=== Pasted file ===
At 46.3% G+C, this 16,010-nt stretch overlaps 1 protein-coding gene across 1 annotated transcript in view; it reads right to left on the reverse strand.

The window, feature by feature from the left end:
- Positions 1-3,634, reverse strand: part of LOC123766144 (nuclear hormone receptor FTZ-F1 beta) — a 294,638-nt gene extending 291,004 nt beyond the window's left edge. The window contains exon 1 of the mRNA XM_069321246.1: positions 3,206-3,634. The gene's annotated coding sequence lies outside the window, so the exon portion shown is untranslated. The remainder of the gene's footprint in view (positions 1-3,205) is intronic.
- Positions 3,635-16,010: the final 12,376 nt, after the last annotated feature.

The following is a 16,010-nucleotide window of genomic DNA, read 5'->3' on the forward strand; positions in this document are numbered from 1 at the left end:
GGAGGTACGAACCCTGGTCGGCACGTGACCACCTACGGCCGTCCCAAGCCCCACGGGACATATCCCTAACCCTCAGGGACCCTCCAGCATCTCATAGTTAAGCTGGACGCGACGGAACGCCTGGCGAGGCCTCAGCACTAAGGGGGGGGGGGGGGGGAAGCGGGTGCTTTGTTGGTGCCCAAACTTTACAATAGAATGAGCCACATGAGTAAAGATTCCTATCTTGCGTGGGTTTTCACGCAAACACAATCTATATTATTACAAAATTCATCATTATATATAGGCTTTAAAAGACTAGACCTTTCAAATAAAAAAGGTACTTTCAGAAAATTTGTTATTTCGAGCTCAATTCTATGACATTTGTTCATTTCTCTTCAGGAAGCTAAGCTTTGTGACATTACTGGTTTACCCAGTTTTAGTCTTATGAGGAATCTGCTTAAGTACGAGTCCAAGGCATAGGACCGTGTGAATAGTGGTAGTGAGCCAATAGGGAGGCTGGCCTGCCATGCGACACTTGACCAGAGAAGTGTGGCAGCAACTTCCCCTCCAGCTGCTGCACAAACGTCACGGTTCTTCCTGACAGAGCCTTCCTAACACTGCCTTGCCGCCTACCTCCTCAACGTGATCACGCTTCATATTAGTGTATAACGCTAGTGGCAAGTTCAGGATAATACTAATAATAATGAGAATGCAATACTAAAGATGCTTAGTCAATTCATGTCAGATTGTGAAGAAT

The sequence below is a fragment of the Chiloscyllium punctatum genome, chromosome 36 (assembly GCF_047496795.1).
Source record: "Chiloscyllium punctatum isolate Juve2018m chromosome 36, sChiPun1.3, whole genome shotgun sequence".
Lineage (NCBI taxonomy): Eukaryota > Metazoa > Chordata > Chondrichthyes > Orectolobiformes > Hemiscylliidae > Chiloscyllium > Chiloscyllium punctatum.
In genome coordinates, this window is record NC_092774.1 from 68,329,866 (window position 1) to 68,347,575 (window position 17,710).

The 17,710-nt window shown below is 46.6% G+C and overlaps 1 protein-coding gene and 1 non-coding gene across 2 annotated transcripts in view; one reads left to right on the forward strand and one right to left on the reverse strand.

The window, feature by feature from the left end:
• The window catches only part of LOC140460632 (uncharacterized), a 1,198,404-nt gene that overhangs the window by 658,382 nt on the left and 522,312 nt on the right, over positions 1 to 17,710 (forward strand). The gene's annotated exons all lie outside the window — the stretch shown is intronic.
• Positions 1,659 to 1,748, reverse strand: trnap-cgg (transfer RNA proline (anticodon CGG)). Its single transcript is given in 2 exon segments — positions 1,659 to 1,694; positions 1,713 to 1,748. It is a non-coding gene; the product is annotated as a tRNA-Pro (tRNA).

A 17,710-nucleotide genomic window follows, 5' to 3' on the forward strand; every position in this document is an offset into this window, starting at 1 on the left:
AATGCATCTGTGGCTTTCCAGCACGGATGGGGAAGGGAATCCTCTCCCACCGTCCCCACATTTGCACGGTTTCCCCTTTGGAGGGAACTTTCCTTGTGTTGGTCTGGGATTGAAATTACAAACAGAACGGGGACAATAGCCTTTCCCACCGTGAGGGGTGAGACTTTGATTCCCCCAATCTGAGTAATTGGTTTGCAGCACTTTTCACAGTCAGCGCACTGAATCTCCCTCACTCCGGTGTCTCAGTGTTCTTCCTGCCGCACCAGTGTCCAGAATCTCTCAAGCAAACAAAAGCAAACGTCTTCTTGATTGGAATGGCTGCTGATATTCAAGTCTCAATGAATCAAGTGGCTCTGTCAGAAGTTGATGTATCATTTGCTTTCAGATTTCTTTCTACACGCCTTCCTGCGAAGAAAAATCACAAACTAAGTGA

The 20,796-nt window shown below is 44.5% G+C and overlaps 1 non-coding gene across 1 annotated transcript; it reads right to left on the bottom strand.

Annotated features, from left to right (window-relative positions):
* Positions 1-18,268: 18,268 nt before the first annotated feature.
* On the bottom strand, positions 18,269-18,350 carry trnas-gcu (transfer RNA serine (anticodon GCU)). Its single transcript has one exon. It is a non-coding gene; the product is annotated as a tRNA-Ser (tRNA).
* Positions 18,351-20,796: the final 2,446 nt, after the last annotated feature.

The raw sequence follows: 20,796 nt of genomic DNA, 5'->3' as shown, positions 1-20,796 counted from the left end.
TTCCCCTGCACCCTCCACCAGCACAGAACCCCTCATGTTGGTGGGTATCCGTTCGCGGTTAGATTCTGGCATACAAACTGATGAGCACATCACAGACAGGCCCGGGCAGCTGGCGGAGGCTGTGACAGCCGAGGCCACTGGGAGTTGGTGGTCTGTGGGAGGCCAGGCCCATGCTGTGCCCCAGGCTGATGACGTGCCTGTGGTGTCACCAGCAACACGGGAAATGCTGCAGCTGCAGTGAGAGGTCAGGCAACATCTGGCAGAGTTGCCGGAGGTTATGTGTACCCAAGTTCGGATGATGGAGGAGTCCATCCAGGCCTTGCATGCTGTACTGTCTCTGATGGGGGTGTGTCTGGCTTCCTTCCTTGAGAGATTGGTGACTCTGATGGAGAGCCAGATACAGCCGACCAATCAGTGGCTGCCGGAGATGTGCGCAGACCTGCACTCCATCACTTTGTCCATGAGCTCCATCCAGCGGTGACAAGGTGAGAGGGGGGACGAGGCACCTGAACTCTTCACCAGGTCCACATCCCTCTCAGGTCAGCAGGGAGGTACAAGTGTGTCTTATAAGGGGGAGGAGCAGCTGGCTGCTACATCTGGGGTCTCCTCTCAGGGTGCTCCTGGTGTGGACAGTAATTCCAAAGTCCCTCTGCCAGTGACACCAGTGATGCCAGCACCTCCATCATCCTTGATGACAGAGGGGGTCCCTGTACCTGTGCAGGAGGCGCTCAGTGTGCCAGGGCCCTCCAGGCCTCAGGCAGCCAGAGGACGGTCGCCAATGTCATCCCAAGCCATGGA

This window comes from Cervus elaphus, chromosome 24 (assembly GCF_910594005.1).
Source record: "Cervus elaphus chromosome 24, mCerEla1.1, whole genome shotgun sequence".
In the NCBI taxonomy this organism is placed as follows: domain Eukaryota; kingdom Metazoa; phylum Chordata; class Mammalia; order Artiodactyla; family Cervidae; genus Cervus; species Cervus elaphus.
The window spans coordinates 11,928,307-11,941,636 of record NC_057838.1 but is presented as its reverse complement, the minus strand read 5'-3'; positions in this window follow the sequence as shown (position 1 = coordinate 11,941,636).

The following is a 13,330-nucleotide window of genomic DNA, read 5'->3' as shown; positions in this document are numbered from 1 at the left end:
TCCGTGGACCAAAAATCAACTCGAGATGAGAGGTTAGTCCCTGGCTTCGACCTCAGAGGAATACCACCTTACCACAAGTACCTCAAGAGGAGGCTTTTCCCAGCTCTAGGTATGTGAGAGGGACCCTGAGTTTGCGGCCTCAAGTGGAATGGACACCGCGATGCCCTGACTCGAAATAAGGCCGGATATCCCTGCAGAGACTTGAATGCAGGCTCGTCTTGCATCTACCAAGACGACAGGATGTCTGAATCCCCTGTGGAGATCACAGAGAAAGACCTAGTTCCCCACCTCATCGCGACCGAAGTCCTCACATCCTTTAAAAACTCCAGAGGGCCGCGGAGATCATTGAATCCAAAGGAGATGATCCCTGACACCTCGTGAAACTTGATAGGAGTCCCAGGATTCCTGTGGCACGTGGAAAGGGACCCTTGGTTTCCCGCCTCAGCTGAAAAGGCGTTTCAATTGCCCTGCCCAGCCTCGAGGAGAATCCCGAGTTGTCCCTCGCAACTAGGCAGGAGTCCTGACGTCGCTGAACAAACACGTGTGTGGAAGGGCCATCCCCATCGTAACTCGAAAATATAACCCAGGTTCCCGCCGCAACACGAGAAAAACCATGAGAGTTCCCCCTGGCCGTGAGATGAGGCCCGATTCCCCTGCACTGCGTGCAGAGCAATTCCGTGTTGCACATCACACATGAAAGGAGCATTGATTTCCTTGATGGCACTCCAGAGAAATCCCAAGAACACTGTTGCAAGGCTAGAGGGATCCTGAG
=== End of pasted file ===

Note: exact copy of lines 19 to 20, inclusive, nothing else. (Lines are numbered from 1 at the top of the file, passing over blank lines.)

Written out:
* Positions 1-18,268: 18,268 nt before the first annotated feature.
* On the bottom strand, positions 18,269-18,350 carry trnas-gcu (transfer RNA serine (anticodon GCU)). Its single transcript has one exon. It is a non-coding gene; the product is annotated as a tRNA-Ser (tRNA).